Diseases Detected Through The Eye

The eyes are susceptible to numerous conditions and can be a clear indicator of many diseases. In this article, Roshni Patel, BSc (Hons) MCOptom, looks into some of the many conditions an eye examination can detect. From auto-immune and inflammatory conditions to cancerous diseases and neurological problems, Roshni reveals how optometrists can spot signs and symptoms that can help save lives and protect your health.

Diabetes Mellitus
Diabetes is one of the more commonly known diseases that can be detected through the eye. Optometrists are able to identify the condition when seeing bleeding on the back of the eye through diabetic retinopathy, which is a result of high blood sugar. Diabetes is also linked to cataracts, glaucoma (specifically primary open-angle glaucoma), and retinal detachments, as well as rare conditions such as a 3rd nerve palsy.

Hypertension, a condition in which blood pressure is consistently elevated, is normally detected by a GP - but indicators can also be seen during a routine eye exam if hypertensive retinopathy develops, as shown in the following case study:
“I had a middle-aged lady that came in for a routine contact lens check and eye exam. When assessing the back of her eyes, the patient had extensive haemorrhaging on the retinae, indicative of advanced hypertensive retinopathy. Luckily there was a walk-in centre nearby; I called them to get her blood pressure checked and they were happy to see her. I remember being called back by a panicked GP telling me the BP results. She asked me my findings and we agreed – ‘call an ambulance’. With BP that high, it was very likely that this patient was close to a stroke. She was kept in the hospital for a while.“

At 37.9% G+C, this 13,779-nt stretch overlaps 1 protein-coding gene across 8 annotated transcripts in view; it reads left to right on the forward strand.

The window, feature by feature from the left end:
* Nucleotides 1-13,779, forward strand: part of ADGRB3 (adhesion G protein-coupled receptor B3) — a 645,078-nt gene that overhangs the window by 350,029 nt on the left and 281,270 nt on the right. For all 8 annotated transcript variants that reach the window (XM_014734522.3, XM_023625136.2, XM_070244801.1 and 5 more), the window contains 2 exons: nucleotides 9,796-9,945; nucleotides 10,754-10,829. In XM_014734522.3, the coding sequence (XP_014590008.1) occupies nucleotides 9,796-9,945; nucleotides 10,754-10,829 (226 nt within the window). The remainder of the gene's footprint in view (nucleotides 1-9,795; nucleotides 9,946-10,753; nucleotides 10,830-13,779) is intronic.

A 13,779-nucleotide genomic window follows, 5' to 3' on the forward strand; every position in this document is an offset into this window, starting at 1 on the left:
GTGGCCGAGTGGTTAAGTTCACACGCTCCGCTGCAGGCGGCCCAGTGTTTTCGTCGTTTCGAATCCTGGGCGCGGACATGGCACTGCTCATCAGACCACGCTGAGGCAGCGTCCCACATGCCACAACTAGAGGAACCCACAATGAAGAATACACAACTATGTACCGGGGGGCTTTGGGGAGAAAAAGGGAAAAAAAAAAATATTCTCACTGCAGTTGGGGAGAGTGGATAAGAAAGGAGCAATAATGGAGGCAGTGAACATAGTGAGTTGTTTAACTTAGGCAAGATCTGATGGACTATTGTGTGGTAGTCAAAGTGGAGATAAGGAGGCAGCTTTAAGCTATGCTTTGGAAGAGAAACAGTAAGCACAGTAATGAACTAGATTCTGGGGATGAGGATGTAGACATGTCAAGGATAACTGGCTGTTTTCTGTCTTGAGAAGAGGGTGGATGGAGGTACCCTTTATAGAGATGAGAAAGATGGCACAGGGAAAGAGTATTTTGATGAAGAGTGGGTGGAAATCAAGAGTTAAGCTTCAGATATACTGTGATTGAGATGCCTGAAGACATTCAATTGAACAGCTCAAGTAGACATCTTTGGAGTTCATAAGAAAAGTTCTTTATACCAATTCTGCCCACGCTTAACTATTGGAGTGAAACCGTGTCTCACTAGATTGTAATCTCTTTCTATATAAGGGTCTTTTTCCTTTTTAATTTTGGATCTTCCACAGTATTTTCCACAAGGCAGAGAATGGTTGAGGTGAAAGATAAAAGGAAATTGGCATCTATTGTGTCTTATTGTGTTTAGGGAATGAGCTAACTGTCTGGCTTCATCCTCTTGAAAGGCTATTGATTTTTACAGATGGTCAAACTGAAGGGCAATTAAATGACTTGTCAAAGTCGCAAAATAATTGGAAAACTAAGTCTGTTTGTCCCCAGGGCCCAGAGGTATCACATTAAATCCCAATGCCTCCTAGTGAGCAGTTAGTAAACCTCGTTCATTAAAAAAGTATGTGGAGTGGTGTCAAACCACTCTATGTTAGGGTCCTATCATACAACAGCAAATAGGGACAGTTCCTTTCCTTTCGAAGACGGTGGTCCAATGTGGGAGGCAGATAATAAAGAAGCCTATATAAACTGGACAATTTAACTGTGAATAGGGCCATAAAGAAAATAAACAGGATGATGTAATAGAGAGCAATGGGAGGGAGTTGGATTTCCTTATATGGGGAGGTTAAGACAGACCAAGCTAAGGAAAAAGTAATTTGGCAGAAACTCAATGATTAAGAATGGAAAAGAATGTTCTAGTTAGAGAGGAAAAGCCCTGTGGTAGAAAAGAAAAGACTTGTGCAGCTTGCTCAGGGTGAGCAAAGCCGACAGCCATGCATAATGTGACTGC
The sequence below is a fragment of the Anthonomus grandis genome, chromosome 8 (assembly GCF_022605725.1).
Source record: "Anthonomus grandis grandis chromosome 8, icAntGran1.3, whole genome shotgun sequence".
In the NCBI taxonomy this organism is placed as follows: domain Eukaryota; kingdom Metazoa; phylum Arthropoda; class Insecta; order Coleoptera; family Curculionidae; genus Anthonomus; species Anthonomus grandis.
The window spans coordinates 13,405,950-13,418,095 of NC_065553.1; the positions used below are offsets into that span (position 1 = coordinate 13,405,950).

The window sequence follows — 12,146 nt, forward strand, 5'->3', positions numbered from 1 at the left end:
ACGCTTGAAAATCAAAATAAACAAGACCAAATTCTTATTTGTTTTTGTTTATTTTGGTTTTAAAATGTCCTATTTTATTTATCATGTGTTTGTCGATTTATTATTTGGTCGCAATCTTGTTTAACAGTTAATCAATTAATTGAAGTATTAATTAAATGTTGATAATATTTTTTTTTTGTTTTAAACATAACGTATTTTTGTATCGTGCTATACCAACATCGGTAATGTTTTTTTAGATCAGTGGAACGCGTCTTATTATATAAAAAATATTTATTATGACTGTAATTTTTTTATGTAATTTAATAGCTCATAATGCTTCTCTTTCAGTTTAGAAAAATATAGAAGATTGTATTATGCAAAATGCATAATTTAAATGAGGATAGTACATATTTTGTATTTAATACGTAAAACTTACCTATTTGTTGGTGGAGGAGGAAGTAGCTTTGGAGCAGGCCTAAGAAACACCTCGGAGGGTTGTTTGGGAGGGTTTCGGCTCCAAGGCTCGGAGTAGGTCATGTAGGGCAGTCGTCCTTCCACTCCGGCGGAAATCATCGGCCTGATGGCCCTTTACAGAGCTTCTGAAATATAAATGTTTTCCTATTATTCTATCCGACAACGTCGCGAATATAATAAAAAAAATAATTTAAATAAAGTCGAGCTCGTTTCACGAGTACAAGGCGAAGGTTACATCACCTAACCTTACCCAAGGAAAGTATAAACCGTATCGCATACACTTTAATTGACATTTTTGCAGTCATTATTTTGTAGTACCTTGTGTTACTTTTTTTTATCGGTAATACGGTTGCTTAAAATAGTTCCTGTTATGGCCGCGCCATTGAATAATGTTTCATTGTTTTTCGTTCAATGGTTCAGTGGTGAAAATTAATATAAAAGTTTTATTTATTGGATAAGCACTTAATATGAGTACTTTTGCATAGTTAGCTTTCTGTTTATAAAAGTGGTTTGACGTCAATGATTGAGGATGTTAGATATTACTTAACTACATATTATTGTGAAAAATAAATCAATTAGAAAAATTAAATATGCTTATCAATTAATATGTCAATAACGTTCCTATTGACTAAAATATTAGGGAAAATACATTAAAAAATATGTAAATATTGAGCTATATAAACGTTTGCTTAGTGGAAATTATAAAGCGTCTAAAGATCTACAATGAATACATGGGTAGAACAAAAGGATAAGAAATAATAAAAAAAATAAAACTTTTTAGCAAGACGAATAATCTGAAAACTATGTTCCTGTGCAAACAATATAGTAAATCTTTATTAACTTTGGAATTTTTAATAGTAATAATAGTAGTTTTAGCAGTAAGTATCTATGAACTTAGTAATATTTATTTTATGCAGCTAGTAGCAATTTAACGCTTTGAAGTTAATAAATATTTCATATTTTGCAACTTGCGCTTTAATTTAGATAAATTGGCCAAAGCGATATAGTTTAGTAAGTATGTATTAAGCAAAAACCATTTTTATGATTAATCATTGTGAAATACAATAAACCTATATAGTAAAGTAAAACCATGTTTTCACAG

• Roshni Patel, BSc (Hons) MCOptom

Accordingly, signs of hypertension that optometrists look for in the eye include any arteriolar constriction, vascular wall changes, arteriovenous nipping, haemorrhaging (particularly ‘flame’ shaped), yellow hard exudates, or optic disc oedema.

High Cholesterol
Indications of high cholesterol that may develop around the eyes include xanthelasma, which are deposits of fat beneath the skin on the eyelids, or an arcus, which is a white ring around the
outer edge of the cornea. Both may occur without high cholesterol but should prompt consultation with a GP. More threatening is vision loss from retinal artery occlusion, which generally appears as a painless loss of vision in one eye, and should be dealt with directly and urgently alongside an investigation into cholesterol levels.

Auto-Immune Conditions